Paramilitaries, crime, and tens of thousands of disappeared persons—the so-called war on drugs has perpetuated violence in Latin America, at times precisely in regions of economic growth. Legal and illegal economy are difficult to distinguish. A failure of state institutions to provide security for its citizens does not sufficiently explain this.
Selective Security in the War on Drugs analyzes authoritarian neoliberalism in the war on drugs in Colombia and Mexico. It interprets the “security projects” of the 2000s—when the security provided by the state became ever more selective—as embedded in processes of land appropriation, transformed property relations, and global capital accumulation. By zooming in on security practices in Colombia and Mexico in that decade and juxtaposing the two contexts, this book offers a detailed analysis of the role of the state in violence. To what extent and for whom do states produce order and disorder? Which social forces support and drive such state practices?
Expanding the literature on authoritarian neoliberalism and the coloniality of state power—thus linking political economy to postcolonial approaches—the book builds a theoretical lens to study state security practices. Different social groups, enjoying differentiated access to the state, influenced the state discourse on crime to very different extents. Security practices—which oscillated between dispersed organization by a multiplicity of actors and institutionalization with the military—materialized as horrific insecurity for social groups thought of as disposable. In tendency, putting security centerstage disabled dissent. The “security projects” exacerbated contradictions driven by a particular economic model and simultaneously criminalized precisely those that this model had already radically disadvantaged.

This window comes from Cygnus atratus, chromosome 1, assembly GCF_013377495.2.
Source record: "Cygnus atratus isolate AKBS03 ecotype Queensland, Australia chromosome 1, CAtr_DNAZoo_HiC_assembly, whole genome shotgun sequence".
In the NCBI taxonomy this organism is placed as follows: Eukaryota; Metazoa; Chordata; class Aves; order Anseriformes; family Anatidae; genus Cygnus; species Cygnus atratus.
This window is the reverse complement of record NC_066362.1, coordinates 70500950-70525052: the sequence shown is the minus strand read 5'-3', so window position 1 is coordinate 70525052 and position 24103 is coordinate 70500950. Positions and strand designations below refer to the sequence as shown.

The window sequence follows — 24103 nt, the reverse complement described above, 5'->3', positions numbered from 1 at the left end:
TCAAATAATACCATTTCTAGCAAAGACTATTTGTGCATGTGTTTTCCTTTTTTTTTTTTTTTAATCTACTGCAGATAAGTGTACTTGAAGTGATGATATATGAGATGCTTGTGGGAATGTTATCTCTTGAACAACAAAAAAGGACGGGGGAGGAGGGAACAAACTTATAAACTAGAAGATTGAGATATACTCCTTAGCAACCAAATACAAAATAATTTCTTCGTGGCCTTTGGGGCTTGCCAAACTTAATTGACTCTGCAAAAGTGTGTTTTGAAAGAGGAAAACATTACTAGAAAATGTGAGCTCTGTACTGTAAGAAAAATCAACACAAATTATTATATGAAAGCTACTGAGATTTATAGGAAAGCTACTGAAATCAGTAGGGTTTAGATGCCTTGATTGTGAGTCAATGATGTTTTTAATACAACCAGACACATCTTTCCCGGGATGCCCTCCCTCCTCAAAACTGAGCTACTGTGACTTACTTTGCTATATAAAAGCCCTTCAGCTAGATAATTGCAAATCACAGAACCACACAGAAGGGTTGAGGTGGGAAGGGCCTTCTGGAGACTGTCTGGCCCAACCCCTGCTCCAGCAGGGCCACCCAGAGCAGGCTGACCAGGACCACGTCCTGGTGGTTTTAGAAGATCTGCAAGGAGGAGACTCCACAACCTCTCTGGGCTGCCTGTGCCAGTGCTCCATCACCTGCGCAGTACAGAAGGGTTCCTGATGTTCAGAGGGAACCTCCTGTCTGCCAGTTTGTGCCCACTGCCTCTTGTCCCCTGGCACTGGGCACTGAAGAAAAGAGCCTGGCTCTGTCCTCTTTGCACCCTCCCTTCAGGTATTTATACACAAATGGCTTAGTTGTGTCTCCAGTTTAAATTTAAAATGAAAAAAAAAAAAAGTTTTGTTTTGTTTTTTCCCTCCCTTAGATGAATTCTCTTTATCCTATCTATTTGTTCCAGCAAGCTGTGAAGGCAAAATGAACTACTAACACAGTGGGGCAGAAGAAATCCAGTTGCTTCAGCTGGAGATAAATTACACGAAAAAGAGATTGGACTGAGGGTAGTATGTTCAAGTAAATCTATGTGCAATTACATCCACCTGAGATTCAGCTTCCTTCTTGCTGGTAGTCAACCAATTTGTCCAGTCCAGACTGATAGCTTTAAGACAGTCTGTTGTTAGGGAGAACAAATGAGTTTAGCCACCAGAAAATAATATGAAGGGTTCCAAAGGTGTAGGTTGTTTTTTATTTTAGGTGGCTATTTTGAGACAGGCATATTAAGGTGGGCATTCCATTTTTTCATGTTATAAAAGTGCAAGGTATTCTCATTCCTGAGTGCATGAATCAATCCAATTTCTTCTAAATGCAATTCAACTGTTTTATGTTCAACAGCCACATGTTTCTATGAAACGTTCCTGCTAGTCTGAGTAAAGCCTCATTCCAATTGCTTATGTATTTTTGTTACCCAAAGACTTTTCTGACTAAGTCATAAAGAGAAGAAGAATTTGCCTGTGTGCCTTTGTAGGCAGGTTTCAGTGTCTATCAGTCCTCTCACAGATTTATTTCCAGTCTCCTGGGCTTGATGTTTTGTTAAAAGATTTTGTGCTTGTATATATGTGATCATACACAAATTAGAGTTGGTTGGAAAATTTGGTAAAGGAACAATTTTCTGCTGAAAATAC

Alke Jenss is senior researcher at Arnold-Bergstraesser Institute Freiburg.
Acronyms and Abbreviations
Chapter 1: Selective Security, the Coloniality of State Power, and Dispersed Coercion
Chapter 2: Wielding Power: Class, Race, and Politics
Chapter 3: Supporting Repression: The Coloniality of Dispersed Coercion
Chapter 4: Blurred Boundaries: A Continuum of Legal-Illegal Practices
Chapter 5: Security Narratives: Generals, Patrones, and Criminals
Chapter 6: Selective Security: Unstable Alliances,(Il)Legal Lawmaking, and the Silencing of Dissent
Chapter 7: The Law, the Land, and the Gun: The Coloniality of State Power in Making Private Property
Chapter 8: Enduring Violence
About the Author
Theoretically innovative and empirically detailed, this book offers a fresh take on the ‘war on drugs’ in Latin America. By asking, ‘for whom do states produce order and disorder?’ Alke Jenss reveals the classed, raced, and gendered social struggles that lie at the heart of contemporary security policies. This text stands as a vital contribution for understanding the basis of state violence in the region.
This book is an extraordinarily valuable contribution to our understanding of the failed ‘war on drugs.’ It provides new and theoretically sophisticated insights from both Colombia and Mexico and a fascinating focus on the role of the state security apparatuses and their selective deployment in reproducing colonial violence and capitalist extractivist imaginaries. This book succeeds in its ambitious combination of political economy analyses with decolonial ones.
Alke Jenss’s book—which, through a systematic comparison between Colombia and Mexico, considers state and state policies as producers of violence in the context of the war on drugs—is bound to become a fundamental reference for state, Latin American, and violence scholars. Empirically rich and theoretically dense, it presents a convincing story about the ways in which global forces—the ‘war on drugs,’ neoliberalism, etc.—interacted with post-colonial states and regional and local dynamics to produce specific power distributions and extraordinarily brutal outcomes.